If, like me, you have to interact with IT —and technology is vital for you or your clients — this excellent novel will enlighten your day-to-day work. The Phoenix Project was first published in 2013 and, in the fast-moving world of technology, one could view this book as ‘outdated.’ But no. The way it articulates the value of DevOps for organisations remains insightful. It remains useful. And it remains worth your attention. Of particular value is the presentation of the Three Ways — the principles from which all observed DevOps behaviours are derived.
It’s all anyone is talking about and, whilst I really wanted to write about something lighter, I was dragged back to the Reply Risk & Regulatory Academy, which has had the honour to run courses in Cambridge for many years. This led me to an incredible report published by the University there...
There is something peculiar in the book released last January by the Bank for International Settlement and Banque de France, The Green Swan. The book builds on the concept of ‘black swans’ first introduced by Nassim Nicholas Taleb in 2007, but this time the swan is green. Green swans (or climate black swans), the authors argue, are extreme financially disruptive events resulting from climate-related risks.
Few realise just how corrosive the effects of Money laundering and the financing of terrorism are on society. That’s why, when we have the opportunity to assist our clients with their Anti Money Laundering (AML) and Counter-Terrorism Financing (CTF) initiatives, I find it exciting and rewarding.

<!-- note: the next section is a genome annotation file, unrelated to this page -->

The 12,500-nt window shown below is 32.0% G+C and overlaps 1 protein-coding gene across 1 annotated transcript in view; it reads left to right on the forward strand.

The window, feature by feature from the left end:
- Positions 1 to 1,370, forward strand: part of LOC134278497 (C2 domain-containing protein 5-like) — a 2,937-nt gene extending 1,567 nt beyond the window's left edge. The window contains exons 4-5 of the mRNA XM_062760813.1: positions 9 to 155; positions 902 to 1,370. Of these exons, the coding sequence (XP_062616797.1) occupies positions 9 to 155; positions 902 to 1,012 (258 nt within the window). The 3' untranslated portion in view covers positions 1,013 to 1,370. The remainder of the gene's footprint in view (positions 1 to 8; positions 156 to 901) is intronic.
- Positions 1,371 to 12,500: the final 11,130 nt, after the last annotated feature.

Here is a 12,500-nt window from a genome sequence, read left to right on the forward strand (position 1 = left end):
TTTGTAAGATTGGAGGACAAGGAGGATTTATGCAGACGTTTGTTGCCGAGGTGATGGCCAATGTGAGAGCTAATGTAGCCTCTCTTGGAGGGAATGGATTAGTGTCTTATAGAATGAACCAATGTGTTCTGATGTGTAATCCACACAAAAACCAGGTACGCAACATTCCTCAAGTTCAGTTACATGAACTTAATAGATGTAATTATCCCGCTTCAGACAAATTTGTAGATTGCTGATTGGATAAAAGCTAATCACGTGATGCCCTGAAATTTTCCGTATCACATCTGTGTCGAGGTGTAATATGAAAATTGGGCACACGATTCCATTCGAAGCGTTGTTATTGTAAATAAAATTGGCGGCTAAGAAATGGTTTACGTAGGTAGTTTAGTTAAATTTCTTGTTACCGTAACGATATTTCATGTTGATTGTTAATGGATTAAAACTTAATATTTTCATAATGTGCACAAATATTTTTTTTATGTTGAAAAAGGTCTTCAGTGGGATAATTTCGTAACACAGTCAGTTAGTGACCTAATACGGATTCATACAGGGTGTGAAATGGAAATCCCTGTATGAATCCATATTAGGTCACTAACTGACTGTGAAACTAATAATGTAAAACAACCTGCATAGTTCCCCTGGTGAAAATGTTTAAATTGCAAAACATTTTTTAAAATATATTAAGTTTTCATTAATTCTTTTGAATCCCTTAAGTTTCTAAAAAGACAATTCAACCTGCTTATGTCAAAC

I had just finished reading Chad Orzel’s bestselling book ‘How to teach quantum physics to your dog’ last week when my colleagues presented what is perhaps one of the first concrete applications of ‘quantum-inspired’ computing in European banking. Before I turn to that, allow me to share a few words on Orzel’s book and how it got me to think about quantum computing in financial services…
On 28 January 2020, the European Central Bank (“ECB”) held a press conference in Frankfurt on the Supervisory Review and Evaluation Process 2019 (“SREP 2019”). It highlighted a number of interesting developments in the Eurozone. Allow me to share with you my key take-aways regarding the first three based on his remarks and the Question and Answer session that ensued.
In this period of annual closing and maximum effort for all reporting teams, you will probably agree that there is one that is particularly daunting. I am of course talking about the Pillar 3 disclosures.
One of the main themes of Davos 2020 has been ‘climate and sustainability’. The World Economic Forum was most fascinating to me when it came to the clear divergence in thinking between financial institutions that want to cut polluters off from the financial system — and those that believe it is not the financial institution’s job to police the climate.
Board members, Executives, Chief Financial Officers and Heads of Regulatory Reporting have plenty to fear as regulatory reporting by financial institutions comes under increasing scrutiny from regulatory bodies.
The number one mistake people make regarding technology is they don’t realise that, with smart devices, the internet can kill people. This is a real and relevant risk to the financial services industry, too.